“‘Husband or something’, listen to you. Were you not impressed by it? Have you no flair for the romantic and fashionable in your heart, Doctor?”

“Every sect embellishes its origin stories. If there actually were so many ill-fated lovers, battles, and immovable artifacts that they all claim existed, the world would have been overrun with them.”

“Oh, I get it. You’re a practical one, and dislike fluff… back on topic, Doctor, what of your sect’s own origin story? Is it romantic? Or perhaps you’ve heard of some other interesting ones, from other sects? The Xin Sect’s is terribly boring, so I always have this interest in hearing the tales of others. It’s quite intriguing, what drives some to found a sect… or at least what their descendants believed would make an honorable impression of their ancestors’ legacy.”

There was a long list of things Zhu Li would rather do than recount that bland, stupid sop. He told Chu Ran as much.

“Bland sop? Why, Doctor, now I’m all the more curious as to what you consider sop. Is it really so terrible? Is it romantic? I’m willing to bet that it’s romantic. Take no offense at this, but you don’t strike me as the sort to appreciate the, ah, fantastical.”

Zhu Li shot him a look out of the corner of his eye, then ignored him entirely.

“How about this proposal; I tell you of the origin story of the Xin Sect, and you tell me the origin story of the Miasma Caves. Does that sound fair to you?”

It was impossible for Zhu Li to care any less about this. Sadly, there was no way he could reject it without coming off as too unfriendly, and being evasive would just draw more attention to it. He nodded his unenthusiastic acquiescence.

“Very good!” Chu Ran said cheerfully. “Well, then. About two hundred years ago, three blind martial artists met up. Tired of being titled Blind Whoevers, they collectively took the surname Xin after the place they first met up in, and formed the only blind sect in Jin. That’s the long and short of it. Your turn, Doctor.”

Zhu Li gave him a look that screamed, ‘Are you kidding me right now?’

While the other man could not possibly have seen it, he beamed harder at sensing his annoyance, the audacious prat. “I did say that it was terribly boring.”

Sighing at his antics, he decided to simply go through with the request, and began to narrate the tale of The Snake and the Cure.

“Centuries ago, there was an herbalist named Zhu Yuan. Her cultivation clan had fallen due to famine and war in the North, pushing them all further South, down past yao territory and into what is now considered Jin. They lived in the mountains, above the point where yao preferred to roam.

“One day, Zhu Yuan’s father was bitten by a purple snake. The venom was not automatically lethal, but it also wasn’t leaving his system, leaving him bedridden. No one in the herbalist clan knew how to cure him. Out of desperation, Zhu Yuan went down the mountain and into the more yao-infested areas, in search of either a cure, or the snake that had bitten him.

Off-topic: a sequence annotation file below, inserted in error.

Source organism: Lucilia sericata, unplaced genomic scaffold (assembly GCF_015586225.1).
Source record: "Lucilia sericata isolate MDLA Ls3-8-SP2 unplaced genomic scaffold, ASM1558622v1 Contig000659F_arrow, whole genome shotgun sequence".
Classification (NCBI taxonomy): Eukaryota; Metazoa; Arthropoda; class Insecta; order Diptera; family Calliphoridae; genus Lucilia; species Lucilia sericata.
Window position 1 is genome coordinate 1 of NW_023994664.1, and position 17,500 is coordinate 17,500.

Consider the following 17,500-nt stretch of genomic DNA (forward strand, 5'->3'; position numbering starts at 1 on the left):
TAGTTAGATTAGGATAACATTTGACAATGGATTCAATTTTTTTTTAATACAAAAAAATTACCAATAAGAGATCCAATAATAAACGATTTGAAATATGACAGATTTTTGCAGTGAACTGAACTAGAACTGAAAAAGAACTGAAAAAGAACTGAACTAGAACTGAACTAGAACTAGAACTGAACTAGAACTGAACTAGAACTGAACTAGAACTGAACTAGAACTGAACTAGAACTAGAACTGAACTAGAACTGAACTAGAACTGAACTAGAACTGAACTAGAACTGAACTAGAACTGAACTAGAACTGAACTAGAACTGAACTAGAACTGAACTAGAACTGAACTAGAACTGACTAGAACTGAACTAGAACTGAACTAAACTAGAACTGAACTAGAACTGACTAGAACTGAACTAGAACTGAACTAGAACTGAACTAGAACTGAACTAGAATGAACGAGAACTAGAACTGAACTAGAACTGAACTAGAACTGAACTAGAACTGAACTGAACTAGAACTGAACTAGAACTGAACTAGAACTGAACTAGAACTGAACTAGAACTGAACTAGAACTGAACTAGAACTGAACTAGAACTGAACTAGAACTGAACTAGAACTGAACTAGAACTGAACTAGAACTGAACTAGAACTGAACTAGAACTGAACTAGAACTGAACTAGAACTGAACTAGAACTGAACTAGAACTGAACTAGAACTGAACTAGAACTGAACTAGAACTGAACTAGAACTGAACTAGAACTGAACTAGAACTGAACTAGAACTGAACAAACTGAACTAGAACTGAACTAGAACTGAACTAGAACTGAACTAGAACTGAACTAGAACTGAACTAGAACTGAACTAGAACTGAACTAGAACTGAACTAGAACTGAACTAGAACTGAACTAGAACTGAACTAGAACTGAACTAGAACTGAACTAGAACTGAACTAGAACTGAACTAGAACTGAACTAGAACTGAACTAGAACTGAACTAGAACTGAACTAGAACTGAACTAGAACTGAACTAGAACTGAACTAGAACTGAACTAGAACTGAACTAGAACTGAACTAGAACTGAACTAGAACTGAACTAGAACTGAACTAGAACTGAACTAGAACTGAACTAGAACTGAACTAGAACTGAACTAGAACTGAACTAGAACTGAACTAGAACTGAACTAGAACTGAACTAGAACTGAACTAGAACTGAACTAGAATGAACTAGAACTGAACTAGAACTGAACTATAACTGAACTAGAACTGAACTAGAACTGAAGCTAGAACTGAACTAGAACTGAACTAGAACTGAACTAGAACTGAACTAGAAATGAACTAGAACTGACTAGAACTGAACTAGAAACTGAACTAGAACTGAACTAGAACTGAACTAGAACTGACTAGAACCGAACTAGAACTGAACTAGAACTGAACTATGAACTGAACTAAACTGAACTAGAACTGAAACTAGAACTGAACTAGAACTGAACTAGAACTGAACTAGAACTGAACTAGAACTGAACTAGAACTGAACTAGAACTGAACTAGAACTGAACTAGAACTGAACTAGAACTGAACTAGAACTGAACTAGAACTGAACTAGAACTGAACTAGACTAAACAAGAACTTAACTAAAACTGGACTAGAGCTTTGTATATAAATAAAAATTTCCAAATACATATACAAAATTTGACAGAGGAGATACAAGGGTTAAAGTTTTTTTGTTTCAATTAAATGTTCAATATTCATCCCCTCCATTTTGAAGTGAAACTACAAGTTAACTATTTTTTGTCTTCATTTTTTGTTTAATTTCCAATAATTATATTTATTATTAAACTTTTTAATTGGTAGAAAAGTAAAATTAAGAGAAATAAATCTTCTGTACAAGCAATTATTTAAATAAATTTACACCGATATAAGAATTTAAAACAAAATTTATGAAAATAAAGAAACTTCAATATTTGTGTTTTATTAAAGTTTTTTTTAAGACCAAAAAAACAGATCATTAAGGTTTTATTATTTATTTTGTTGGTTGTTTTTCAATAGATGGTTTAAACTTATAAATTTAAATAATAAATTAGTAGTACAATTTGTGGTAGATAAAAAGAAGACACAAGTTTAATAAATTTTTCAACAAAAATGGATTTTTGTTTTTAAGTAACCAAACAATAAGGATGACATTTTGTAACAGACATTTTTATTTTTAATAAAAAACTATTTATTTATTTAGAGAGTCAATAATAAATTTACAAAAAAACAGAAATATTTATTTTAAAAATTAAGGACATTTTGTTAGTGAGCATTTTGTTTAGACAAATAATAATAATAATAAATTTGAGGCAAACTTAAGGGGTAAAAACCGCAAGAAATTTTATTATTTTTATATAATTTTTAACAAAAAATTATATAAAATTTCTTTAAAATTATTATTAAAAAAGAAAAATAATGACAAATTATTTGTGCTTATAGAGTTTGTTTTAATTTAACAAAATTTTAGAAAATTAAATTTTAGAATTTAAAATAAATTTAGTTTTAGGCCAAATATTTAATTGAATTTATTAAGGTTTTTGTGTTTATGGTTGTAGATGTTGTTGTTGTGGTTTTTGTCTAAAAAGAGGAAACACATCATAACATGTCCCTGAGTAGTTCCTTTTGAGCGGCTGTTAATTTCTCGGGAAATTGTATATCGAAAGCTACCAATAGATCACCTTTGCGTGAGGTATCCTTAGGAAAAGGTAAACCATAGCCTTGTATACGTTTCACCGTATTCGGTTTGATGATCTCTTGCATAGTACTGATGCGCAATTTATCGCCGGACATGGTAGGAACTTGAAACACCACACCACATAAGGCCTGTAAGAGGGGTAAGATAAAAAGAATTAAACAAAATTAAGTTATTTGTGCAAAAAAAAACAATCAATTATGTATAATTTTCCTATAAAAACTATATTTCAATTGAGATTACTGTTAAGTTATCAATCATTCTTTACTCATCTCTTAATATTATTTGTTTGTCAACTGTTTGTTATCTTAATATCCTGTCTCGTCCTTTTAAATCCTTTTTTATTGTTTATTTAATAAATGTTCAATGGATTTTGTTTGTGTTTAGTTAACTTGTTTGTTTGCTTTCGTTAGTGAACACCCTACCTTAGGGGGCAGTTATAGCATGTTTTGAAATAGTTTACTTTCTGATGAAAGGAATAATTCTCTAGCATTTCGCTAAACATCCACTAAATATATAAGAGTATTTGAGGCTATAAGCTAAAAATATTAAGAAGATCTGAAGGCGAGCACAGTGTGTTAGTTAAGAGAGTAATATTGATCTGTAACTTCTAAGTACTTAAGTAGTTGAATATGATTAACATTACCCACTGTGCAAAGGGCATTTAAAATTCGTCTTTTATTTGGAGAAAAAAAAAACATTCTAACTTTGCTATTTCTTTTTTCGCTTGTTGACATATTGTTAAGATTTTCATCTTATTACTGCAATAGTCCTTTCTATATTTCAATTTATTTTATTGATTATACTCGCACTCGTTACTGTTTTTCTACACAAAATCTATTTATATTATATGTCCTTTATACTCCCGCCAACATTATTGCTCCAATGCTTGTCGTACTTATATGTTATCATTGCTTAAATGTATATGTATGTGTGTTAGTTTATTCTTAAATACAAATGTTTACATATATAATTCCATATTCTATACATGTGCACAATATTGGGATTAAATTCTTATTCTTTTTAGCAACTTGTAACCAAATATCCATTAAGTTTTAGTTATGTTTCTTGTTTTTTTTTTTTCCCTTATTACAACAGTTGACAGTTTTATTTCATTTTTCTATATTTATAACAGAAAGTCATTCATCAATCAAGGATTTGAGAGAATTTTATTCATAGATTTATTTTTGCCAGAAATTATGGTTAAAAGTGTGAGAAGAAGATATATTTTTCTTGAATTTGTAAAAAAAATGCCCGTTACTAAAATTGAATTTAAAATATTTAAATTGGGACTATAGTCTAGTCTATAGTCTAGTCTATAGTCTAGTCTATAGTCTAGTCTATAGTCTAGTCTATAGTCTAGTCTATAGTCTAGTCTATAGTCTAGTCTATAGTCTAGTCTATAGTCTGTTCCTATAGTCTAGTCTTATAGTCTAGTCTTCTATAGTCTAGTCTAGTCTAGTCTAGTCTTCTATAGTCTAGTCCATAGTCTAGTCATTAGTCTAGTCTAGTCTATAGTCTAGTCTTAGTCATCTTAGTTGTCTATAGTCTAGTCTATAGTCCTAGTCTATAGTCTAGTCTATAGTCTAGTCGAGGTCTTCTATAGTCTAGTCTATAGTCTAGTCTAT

“For months, her search was fruitless. No matter what plants or minerals she tried to use to stave off her father’s poisoning, nothing worked. But, right when she was starting to lose hope, a man of ethereal beauty appeared before her.

“He asked, ‘Young lady, I have been watching you search for months. What is it that you are looking for?’

“She was confused and alarmed, because she had never noticed anyone watching her before. Regardless, she answered, ‘My father was bitten by a purple snake, and he isn’t getting better. I’m looking for a cure, or at least a treatment for his symptoms.’

“‘I know how to cure the purple snake’s venom,’ he told her. ‘There is a waterfall around here. Go to its lake’s edge, pick the blue flowers, and take the white stones. Grind both up for your father to take. He will be cured by the next morning.’

“She had no reason to either trust or distrust him, and she was out of ideas, regardless. After thanking the man, she found the waterfall, gathered the flowers and stones, then followed his instructions. The man hadn’t lied; upon examination, her father was completely cured.

“Zhu Yuan immediately went back down the mountain to find the man and thank him, but she couldn’t. What she did find was the same purple snake, basking in the sun near the lake.

“She was enraged at the creature that had nearly taken her precious father from her. Brandishing her weapon, she told it, ‘Accursed creature, I will ensure that you never do what you did to my father ever again!’

“To her surprise, the snake answered her. ‘Humans are so arrogant, so ungrateful,’ it hissed. ‘They are the ones that trample upon your home first, then have the audacity to be angry when those they invade, those they menace bite back. Your father attempted to beat me with a stick, and I bit him. I helped you, and now you threaten me — it seems I should have bitten you, too.’”

“‘You? Help me? You didn’t help me, it was a man that did!’ she argued, and was surprised further when the snake transformed into the same man she had seen before, but angrier. Zhu Yuan then realized that she and her family had insulted a jing.